Penned lambs in Victoria

We used to get Australian Bureau of Statistics (ABS) livestock slaughter data monthly. Now it comes quarterly, and as such we get a big drop of data to disseminate four times a year. Last week the June data was released, and here we look at the preliminary findings.

Figure 1 tells much of the story.  The June quarter saw a strong jump in lamb slaughter, and despite the issues with staff and space, processors managed to post the third strongest quarter on record. 

The delayed supply many predicted after a wet spring and summer eventuated in the June quarter. Total lambs processed were up 8.4% on the March quarter, 9.8% on the December quarter, and 11.4% on June last year.

Slaughter was stronger across all states, with Victoria, the largest slaughter state, leading the charge to post its strongest number on record.  Victoria only beat the March 2019 level by 3,000 head, but it shows just how many lambs were about.

Lamb production, as in the amount of lamb meat produced, hit a new high in June.  Higher slaughter weights compared to the previous big kill quarters in 2017 and 2018 drove the record.  Even so, slaughter weights weren’t quite as strong as expected.

Figure 2 shows the average weight of lambs slaughtered in the June quarter was 24.7kgs.  With many lambs being held over we expected to see weights closer to the 25.8kgs we saw in June 2022, but we can identify some reasons for this.

Tanking wool, sheep and lamb prices across the June quarter might have encouraged sales of more female meat breed lambs, and merino lambs.  The merino especially will help keep a lid on slaughter weights, and it is an indication the flock build is coming to an end.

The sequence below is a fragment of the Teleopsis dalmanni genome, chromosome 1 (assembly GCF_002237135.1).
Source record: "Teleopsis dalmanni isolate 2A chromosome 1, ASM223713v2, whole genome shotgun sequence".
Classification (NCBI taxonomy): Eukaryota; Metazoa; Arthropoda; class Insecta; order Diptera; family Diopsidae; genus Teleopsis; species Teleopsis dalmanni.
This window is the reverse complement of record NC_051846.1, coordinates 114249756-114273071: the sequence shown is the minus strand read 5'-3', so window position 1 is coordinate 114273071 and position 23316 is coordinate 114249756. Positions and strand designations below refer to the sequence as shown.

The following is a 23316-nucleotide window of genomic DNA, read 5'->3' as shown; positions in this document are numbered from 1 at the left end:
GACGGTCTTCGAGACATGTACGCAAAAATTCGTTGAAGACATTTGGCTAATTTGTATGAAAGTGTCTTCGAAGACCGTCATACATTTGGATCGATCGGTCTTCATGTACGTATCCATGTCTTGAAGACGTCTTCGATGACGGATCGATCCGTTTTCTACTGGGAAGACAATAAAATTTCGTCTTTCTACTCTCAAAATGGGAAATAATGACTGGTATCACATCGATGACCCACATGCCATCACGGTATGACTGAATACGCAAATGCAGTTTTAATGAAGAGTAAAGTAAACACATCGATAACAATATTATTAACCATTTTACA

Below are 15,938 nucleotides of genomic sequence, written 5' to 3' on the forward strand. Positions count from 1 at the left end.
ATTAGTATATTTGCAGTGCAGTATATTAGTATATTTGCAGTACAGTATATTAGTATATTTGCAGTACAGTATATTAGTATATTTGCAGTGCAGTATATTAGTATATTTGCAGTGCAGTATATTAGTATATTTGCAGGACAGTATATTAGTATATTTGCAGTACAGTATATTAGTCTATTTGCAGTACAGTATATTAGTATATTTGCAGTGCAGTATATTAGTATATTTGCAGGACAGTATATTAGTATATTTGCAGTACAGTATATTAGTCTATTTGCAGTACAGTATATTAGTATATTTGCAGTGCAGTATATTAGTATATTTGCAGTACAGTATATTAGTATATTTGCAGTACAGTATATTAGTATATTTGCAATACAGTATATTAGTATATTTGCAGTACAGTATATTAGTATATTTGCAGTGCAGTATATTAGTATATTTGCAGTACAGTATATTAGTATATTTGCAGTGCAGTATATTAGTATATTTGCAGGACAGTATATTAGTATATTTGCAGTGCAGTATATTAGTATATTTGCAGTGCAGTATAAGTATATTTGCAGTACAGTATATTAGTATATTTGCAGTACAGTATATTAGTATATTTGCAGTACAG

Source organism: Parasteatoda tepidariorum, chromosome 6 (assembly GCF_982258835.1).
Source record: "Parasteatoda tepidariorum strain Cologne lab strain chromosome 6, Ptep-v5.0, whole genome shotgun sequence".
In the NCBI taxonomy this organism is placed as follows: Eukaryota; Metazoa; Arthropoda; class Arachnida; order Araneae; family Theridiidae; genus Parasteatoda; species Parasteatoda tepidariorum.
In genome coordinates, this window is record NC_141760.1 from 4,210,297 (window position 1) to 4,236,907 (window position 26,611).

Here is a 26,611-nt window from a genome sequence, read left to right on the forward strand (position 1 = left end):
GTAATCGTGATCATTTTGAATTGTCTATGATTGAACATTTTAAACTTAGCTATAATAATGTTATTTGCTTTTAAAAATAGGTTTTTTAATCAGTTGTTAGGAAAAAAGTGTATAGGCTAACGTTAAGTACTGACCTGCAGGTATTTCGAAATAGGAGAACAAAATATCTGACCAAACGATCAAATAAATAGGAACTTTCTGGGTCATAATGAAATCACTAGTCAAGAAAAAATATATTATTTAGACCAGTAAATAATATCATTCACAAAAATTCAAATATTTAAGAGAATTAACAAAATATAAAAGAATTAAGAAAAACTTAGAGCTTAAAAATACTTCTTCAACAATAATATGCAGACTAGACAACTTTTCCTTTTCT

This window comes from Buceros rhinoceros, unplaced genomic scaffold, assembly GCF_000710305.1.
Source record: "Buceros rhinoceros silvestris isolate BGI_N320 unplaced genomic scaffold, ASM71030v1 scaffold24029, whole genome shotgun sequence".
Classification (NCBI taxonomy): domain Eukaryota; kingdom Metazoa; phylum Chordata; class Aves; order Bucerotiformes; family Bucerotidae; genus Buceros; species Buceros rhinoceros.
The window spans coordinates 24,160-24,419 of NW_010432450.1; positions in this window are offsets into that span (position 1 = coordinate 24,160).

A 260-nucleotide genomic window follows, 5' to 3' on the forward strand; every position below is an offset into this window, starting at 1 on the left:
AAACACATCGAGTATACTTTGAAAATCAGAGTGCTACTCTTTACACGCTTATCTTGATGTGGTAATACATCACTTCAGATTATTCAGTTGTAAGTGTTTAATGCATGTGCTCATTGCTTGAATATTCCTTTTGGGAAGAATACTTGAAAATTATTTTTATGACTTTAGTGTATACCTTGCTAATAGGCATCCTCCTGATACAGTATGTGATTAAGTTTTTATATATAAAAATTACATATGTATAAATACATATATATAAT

A more obvious indicator of a flock decline is sheep slaughter.  Figure 3 shows sheep processing hit a three-and-a-half-year high in the June quarter, jumping a massive 85% on June 2022. 

Looking forward, Meat and Livestock Australia (MLA) forecast 2023 lamb slaughter at 21.9 million head.  To June lamb slaughter stood at 11.65 million head.  This suggests the second half of the year will see just 10.24 million head processed, down 7% on last year. 

What does it mean?

Rather than taking the numbers to mean there will be fewer lambs slaughtered in the second half, we think there will be more than 22.5 million head slaughtered in 2023.  We’re likely on track to see 23 million head go over the hooks, eclipsing the previous record set in 2016.

The good news for price is that plenty of lambs, and likely future breeders and merinos, look to be exiting the system.  Limiting further increases in supply should see prices find a base, and hopefully improve if and when demand picks up.

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Key Points

  • ABS quarterly slaughter data was released last week, with very strong lamb and sheep slaughter.
  • Slaughter weights were weaker than expected, indicating more merinos and females have added to supply.
  • At current rates we might have a record lamb slaughter year.

Click on figure to expand

Click on figure to expand

Click on figure to expand

Data sources: ABS, MLA, Mecardo

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